NEW YORK (AP) — Some of the biggest companies in the world had their best day in years today as Microsoft and Alphabet soared following strong third-quarter reports, as did online retail giant Amazon. Stocks set more records as their winning streak extended to a seventh week. The S&P 500 rose over 20 points to 2,581. The Dow gained 33 to 23,434. The Nasdaq soared 144 points, or a whopping 2.2 percent, to 6,701. The Russell 2000 picked up nearly 11 points.

NEW YORK (AP) — Oil futures are up today. Benchmark U.S. crude reached a six-month high as it jumped $1.26, or 2.4 percent, to $53.90 a barrel in New York and Brent crude, used to price international oils, rose $1.14, or 1.9 percent, to a two-year high of $60.44 a barrel in London. Meanwhile, wholesale gasoline rose 2 cents to $1.77 a gallon.

WASHINGTON (AP) — President Donald Trump's press secretary says Trump plans to announce his choice for the next chairman of the Federal Reserve next week. But Sarah Huckabee Sanders wouldn't discuss reports that the leading candidate is Jerome Powell, a member of the Fed's board. Janet Yellen's term ends in February.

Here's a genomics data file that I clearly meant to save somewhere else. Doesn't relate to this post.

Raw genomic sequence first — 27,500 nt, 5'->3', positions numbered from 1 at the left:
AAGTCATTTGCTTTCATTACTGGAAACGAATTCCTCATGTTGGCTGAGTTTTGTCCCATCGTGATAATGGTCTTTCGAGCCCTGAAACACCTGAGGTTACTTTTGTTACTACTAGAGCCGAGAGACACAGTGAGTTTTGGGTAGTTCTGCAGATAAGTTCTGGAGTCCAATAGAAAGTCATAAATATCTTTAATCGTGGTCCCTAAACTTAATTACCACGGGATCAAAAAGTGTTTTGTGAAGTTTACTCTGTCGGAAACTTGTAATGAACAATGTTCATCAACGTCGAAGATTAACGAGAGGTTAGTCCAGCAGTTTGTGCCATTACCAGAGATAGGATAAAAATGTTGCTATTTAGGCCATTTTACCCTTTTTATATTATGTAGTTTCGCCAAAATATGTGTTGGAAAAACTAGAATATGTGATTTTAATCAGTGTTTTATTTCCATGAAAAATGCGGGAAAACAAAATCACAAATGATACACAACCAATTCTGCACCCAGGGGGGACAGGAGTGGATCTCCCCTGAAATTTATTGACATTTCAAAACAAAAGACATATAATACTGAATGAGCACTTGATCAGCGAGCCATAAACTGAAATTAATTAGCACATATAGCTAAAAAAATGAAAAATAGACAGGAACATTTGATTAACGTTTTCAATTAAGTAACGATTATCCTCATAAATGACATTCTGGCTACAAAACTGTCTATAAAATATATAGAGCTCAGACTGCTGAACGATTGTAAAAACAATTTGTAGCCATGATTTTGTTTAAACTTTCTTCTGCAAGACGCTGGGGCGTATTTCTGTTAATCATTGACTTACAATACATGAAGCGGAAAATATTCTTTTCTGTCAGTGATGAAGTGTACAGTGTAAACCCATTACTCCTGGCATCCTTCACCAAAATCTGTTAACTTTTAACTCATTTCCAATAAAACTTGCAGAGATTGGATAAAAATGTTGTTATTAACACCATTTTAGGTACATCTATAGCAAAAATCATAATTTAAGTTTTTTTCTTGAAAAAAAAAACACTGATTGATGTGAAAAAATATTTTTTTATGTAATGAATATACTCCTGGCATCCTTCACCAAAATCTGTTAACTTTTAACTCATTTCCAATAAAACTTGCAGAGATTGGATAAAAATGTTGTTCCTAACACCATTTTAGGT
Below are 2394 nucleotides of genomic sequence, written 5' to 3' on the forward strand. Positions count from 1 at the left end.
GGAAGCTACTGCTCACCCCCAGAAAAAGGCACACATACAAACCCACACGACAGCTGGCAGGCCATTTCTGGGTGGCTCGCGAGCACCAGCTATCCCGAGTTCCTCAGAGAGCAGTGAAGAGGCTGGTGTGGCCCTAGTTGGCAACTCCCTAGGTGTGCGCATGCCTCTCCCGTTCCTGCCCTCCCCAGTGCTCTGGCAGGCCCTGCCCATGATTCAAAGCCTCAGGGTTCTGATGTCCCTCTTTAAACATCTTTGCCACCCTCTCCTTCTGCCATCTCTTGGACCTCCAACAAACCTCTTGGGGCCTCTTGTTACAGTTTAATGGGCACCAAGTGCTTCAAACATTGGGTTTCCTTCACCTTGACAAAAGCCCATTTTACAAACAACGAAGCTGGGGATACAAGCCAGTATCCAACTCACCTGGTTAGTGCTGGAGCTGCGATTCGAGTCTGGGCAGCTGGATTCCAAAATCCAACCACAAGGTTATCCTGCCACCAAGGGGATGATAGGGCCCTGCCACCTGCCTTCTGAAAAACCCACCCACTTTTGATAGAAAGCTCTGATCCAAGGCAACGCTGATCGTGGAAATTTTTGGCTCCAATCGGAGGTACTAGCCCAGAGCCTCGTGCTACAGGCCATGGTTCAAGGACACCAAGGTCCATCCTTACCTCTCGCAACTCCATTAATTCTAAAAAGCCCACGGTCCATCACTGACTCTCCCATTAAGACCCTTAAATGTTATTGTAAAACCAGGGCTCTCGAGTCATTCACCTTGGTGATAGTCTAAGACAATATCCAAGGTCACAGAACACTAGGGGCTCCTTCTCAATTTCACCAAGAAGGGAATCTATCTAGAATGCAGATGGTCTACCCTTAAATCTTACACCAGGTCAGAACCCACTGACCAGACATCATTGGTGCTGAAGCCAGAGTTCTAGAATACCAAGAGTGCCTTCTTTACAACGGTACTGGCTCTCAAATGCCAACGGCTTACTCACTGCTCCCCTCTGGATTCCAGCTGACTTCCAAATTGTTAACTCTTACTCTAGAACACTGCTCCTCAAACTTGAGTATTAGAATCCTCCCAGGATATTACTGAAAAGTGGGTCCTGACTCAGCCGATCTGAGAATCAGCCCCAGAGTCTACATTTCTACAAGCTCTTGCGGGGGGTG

WASHINGTON (AP) — Interior Secretary Ryan Zinke says he "had absolutely nothing to do" with a $300 million contract awarded to a small company from his hometown to help restore Puerto Rico's power grid. The contract for the tiny company based in Whitefish, Montana, has drawn a bipartisan chorus of criticism from Capitol Hill. Zinke says he welcomes "any and all investigations" and encouraged the Interior Department's inspector general to review the matter.

NEW YORK (AP) — Companies are blaming Toys R Us for weak earnings. Mattel, the maker of Barbie dolls and Hot Wheels cars, reported disappointing third-quarter results yesterday and said it was hurt by Toys R Us' Chapter 11 bankruptcy filing last month. Hasbro, the maker of My Little Pony and Monopoly, also blamed weak results on the Toys R Us situation. Both companies say they temporarily slowed shipments to Toys R Us ahead of its bankruptcy.